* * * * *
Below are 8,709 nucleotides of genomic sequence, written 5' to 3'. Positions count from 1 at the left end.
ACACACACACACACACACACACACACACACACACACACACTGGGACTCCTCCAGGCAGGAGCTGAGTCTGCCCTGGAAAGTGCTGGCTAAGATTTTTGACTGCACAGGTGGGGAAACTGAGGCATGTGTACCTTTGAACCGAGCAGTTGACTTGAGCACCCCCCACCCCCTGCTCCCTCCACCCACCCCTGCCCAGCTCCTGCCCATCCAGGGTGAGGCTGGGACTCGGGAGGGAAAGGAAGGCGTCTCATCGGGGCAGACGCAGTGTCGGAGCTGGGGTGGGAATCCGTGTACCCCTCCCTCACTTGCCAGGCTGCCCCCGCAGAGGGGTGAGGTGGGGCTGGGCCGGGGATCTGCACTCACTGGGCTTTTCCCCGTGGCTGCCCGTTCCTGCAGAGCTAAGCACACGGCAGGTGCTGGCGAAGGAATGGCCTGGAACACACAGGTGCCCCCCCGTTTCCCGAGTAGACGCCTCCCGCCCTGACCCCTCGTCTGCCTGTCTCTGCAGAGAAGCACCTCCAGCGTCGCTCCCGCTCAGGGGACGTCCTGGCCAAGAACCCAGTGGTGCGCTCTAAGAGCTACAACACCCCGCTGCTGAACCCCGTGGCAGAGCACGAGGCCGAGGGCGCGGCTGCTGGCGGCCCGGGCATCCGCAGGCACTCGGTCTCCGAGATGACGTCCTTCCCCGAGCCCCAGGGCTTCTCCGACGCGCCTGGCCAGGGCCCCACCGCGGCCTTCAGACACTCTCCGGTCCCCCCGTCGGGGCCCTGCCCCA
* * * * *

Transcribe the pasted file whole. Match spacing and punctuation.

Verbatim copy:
Below are 8,709 nucleotides of genomic sequence, written 5' to 3'. Positions count from 1 at the left end.
ACACACACACACACACACACACACACACACACACACACACTGGGACTCCTCCAGGCAGGAGCTGAGTCTGCCCTGGAAAGTGCTGGCTAAGATTTTTGACTGCACAGGTGGGGAAACTGAGGCATGTGTACCTTTGAACCGAGCAGTTGACTTGAGCACCCCCCACCCCCTGCTCCCTCCACCCACCCCTGCCCAGCTCCTGCCCATCCAGGGTGAGGCTGGGACTCGGGAGGGAAAGGAAGGCGTCTCATCGGGGCAGACGCAGTGTCGGAGCTGGGGTGGGAATCCGTGTACCCCTCCCTCACTTGCCAGGCTGCCCCCGCAGAGGGGTGAGGTGGGGCTGGGCCGGGGATCTGCACTCACTGGGCTTTTCCCCGTGGCTGCCCGTTCCTGCAGAGCTAAGCACACGGCAGGTGCTGGCGAAGGAATGGCCTGGAACACACAGGTGCCCCCCCGTTTCCCGAGTAGACGCCTCCCGCCCTGACCCCTCGTCTGCCTGTCTCTGCAGAGAAGCACCTCCAGCGTCGCTCCCGCTCAGGGGACGTCCTGGCCAAGAACCCAGTGGTGCGCTCTAAGAGCTACAACACCCCGCTGCTGAACCCCGTGGCAGAGCACGAGGCCGAGGGCGCGGCTGCTGGCGGCCCGGGCATCCGCAGGCACTCGGTCTCCGAGATGACGTCCTTCCCCGAGCCCCAGGGCTTCTCCGACGCGCCTGGCCAGGGCCCCACCGCGGCCTTCAGACACTCTCCGGTCCCCCCGTCGGGGCCCTGCCCCA